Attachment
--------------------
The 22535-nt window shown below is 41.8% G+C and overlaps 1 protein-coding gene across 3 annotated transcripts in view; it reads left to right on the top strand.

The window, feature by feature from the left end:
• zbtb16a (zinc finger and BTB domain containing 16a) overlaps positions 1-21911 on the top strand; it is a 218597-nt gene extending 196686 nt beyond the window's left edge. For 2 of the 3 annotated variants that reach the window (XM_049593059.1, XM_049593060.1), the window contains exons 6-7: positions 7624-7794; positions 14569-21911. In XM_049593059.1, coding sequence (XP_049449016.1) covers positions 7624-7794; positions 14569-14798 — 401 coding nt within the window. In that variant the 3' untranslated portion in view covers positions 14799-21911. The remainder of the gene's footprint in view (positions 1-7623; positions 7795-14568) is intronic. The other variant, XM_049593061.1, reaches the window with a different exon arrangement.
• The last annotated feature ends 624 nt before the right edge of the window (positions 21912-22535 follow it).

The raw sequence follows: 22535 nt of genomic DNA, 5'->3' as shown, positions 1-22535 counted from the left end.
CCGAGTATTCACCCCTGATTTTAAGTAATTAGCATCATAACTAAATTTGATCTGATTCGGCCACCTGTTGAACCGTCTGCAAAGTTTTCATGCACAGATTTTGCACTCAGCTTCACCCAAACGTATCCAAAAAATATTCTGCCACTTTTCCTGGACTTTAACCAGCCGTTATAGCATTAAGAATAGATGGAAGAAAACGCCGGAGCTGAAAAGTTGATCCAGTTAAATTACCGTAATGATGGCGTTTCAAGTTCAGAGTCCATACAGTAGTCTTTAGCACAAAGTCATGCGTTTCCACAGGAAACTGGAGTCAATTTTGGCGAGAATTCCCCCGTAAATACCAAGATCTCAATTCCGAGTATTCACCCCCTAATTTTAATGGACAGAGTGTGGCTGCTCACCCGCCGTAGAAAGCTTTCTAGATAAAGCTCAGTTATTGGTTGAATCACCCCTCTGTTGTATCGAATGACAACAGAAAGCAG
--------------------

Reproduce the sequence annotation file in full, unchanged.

The 22535-nt window shown below is 41.8% G+C and overlaps 1 protein-coding gene across 3 annotated transcripts in view; it reads left to right on the top strand.

The window, feature by feature from the left end:
• zbtb16a (zinc finger and BTB domain containing 16a) overlaps positions 1-21911 on the top strand; it is a 218597-nt gene extending 196686 nt beyond the window's left edge. For 2 of the 3 annotated variants that reach the window (XM_049593059.1, XM_049593060.1), the window contains exons 6-7: positions 7624-7794; positions 14569-21911. In XM_049593059.1, coding sequence (XP_049449016.1) covers positions 7624-7794; positions 14569-14798 — 401 coding nt within the window. In that variant the 3' untranslated portion in view covers positions 14799-21911. The remainder of the gene's footprint in view (positions 1-7623; positions 7795-14568) is intronic. The other variant, XM_049593061.1, reaches the window with a different exon arrangement.
• The last annotated feature ends 624 nt before the right edge of the window (positions 21912-22535 follow it).

The raw sequence follows: 22535 nt of genomic DNA, 5'->3' as shown, positions 1-22535 counted from the left end.
CCGAGTATTCACCCCTGATTTTAAGTAATTAGCATCATAACTAAATTTGATCTGATTCGGCCACCTGTTGAACCGTCTGCAAAGTTTTCATGCACAGATTTTGCACTCAGCTTCACCCAAACGTATCCAAAAAATATTCTGCCACTTTTCCTGGACTTTAACCAGCCGTTATAGCATTAAGAATAGATGGAAGAAAACGCCGGAGCTGAAAAGTTGATCCAGTTAAATTACCGTAATGATGGCGTTTCAAGTTCAGAGTCCATACAGTAGTCTTTAGCACAAAGTCATGCGTTTCCACAGGAAACTGGAGTCAATTTTGGCGAGAATTCCCCCGTAAATACCAAGATCTCAATTCCGAGTATTCACCCCCTAATTTTAATGGACAGAGTGTGGCTGCTCACCCGCCGTAGAAAGCTTTCTAGATAAAGCTCAGTTATTGGTTGAATCACCCCTCTGTTGTATCGAATGACAACAGAAAGCAG